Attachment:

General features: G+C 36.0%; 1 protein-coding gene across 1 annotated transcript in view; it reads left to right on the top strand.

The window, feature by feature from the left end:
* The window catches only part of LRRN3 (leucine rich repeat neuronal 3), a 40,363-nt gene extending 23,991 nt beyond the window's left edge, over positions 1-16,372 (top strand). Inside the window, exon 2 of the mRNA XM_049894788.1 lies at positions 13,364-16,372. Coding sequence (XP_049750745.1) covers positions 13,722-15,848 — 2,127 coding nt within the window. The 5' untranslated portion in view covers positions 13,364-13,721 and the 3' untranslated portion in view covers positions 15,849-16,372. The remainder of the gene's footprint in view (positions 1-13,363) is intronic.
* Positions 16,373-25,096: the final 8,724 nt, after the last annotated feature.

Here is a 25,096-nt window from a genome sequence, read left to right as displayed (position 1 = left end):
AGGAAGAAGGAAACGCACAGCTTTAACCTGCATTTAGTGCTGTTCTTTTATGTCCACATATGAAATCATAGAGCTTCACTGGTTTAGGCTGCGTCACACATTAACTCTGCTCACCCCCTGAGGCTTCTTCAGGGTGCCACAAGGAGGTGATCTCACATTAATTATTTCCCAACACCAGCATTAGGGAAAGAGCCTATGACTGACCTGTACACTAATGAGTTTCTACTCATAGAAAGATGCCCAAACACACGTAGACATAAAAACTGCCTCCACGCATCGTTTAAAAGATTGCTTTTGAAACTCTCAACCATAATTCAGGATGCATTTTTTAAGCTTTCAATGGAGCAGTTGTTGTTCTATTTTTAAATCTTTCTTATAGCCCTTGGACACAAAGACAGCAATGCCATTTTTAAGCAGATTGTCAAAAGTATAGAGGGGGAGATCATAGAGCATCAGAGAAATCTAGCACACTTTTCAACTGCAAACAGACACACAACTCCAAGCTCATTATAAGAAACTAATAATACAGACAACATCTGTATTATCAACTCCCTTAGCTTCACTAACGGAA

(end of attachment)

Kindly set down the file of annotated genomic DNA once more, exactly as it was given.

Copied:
General features: G+C 36.0%; 1 protein-coding gene across 1 annotated transcript in view; it reads left to right on the top strand.

The window, feature by feature from the left end:
* The window catches only part of LRRN3 (leucine rich repeat neuronal 3), a 40,363-nt gene extending 23,991 nt beyond the window's left edge, over positions 1-16,372 (top strand). Inside the window, exon 2 of the mRNA XM_049894788.1 lies at positions 13,364-16,372. Coding sequence (XP_049750745.1) covers positions 13,722-15,848 — 2,127 coding nt within the window. The 5' untranslated portion in view covers positions 13,364-13,721 and the 3' untranslated portion in view covers positions 15,849-16,372. The remainder of the gene's footprint in view (positions 1-13,363) is intronic.
* Positions 16,373-25,096: the final 8,724 nt, after the last annotated feature.

Here is a 25,096-nt window from a genome sequence, read left to right as displayed (position 1 = left end):
AGGAAGAAGGAAACGCACAGCTTTAACCTGCATTTAGTGCTGTTCTTTTATGTCCACATATGAAATCATAGAGCTTCACTGGTTTAGGCTGCGTCACACATTAACTCTGCTCACCCCCTGAGGCTTCTTCAGGGTGCCACAAGGAGGTGATCTCACATTAATTATTTCCCAACACCAGCATTAGGGAAAGAGCCTATGACTGACCTGTACACTAATGAGTTTCTACTCATAGAAAGATGCCCAAACACACGTAGACATAAAAACTGCCTCCACGCATCGTTTAAAAGATTGCTTTTGAAACTCTCAACCATAATTCAGGATGCATTTTTTAAGCTTTCAATGGAGCAGTTGTTGTTCTATTTTTAAATCTTTCTTATAGCCCTTGGACACAAAGACAGCAATGCCATTTTTAAGCAGATTGTCAAAAGTATAGAGGGGGAGATCATAGAGCATCAGAGAAATCTAGCACACTTTTCAACTGCAAACAGACACACAACTCCAAGCTCATTATAAGAAACTAATAATACAGACAACATCTGTATTATCAACTCCCTTAGCTTCACTAACGGAA